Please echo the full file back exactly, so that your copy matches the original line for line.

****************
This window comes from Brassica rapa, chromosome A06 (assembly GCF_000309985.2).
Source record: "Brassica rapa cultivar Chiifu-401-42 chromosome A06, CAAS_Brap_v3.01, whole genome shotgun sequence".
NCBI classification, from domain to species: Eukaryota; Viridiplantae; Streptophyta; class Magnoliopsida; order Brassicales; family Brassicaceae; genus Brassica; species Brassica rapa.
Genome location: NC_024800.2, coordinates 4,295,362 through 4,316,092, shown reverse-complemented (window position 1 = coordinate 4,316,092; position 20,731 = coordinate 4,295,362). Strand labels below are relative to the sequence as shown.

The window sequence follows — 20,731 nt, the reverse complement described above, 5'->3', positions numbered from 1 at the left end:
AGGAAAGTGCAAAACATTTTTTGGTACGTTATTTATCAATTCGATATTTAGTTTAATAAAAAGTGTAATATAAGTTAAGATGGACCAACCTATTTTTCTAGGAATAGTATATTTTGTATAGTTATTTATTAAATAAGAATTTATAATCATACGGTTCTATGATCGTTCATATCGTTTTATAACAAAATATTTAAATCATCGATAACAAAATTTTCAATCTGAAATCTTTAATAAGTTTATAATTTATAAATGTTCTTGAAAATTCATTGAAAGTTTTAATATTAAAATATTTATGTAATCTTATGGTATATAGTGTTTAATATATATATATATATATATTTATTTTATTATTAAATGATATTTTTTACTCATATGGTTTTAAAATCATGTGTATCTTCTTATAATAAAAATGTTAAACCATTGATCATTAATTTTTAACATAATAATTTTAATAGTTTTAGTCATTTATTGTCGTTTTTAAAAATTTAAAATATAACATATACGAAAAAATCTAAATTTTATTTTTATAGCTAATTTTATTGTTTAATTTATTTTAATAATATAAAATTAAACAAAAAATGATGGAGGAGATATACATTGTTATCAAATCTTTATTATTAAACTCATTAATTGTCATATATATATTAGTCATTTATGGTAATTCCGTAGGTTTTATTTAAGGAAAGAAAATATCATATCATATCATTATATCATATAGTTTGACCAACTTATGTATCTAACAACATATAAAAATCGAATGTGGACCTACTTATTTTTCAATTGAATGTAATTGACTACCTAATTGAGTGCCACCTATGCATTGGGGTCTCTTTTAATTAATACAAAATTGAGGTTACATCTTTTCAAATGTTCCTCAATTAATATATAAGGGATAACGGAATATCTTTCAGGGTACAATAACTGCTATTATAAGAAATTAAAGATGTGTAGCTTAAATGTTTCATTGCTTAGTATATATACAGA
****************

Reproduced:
This window comes from Brassica rapa, chromosome A06 (assembly GCF_000309985.2).
Source record: "Brassica rapa cultivar Chiifu-401-42 chromosome A06, CAAS_Brap_v3.01, whole genome shotgun sequence".
NCBI classification, from domain to species: Eukaryota; Viridiplantae; Streptophyta; class Magnoliopsida; order Brassicales; family Brassicaceae; genus Brassica; species Brassica rapa.
Genome location: NC_024800.2, coordinates 4,295,362 through 4,316,092, shown reverse-complemented (window position 1 = coordinate 4,316,092; position 20,731 = coordinate 4,295,362). Strand labels below are relative to the sequence as shown.

The window sequence follows — 20,731 nt, the reverse complement described above, 5'->3', positions numbered from 1 at the left end:
AGGAAAGTGCAAAACATTTTTTGGTACGTTATTTATCAATTCGATATTTAGTTTAATAAAAAGTGTAATATAAGTTAAGATGGACCAACCTATTTTTCTAGGAATAGTATATTTTGTATAGTTATTTATTAAATAAGAATTTATAATCATACGGTTCTATGATCGTTCATATCGTTTTATAACAAAATATTTAAATCATCGATAACAAAATTTTCAATCTGAAATCTTTAATAAGTTTATAATTTATAAATGTTCTTGAAAATTCATTGAAAGTTTTAATATTAAAATATTTATGTAATCTTATGGTATATAGTGTTTAATATATATATATATATATATTTATTTTATTATTAAATGATATTTTTTACTCATATGGTTTTAAAATCATGTGTATCTTCTTATAATAAAAATGTTAAACCATTGATCATTAATTTTTAACATAATAATTTTAATAGTTTTAGTCATTTATTGTCGTTTTTAAAAATTTAAAATATAACATATACGAAAAAATCTAAATTTTATTTTTATAGCTAATTTTATTGTTTAATTTATTTTAATAATATAAAATTAAACAAAAAATGATGGAGGAGATATACATTGTTATCAAATCTTTATTATTAAACTCATTAATTGTCATATATATATTAGTCATTTATGGTAATTCCGTAGGTTTTATTTAAGGAAAGAAAATATCATATCATATCATTATATCATATAGTTTGACCAACTTATGTATCTAACAACATATAAAAATCGAATGTGGACCTACTTATTTTTCAATTGAATGTAATTGACTACCTAATTGAGTGCCACCTATGCATTGGGGTCTCTTTTAATTAATACAAAATTGAGGTTACATCTTTTCAAATGTTCCTCAATTAATATATAAGGGATAACGGAATATCTTTCAGGGTACAATAACTGCTATTATAAGAAATTAAAGATGTGTAGCTTAAATGTTTCATTGCTTAGTATATATACAGA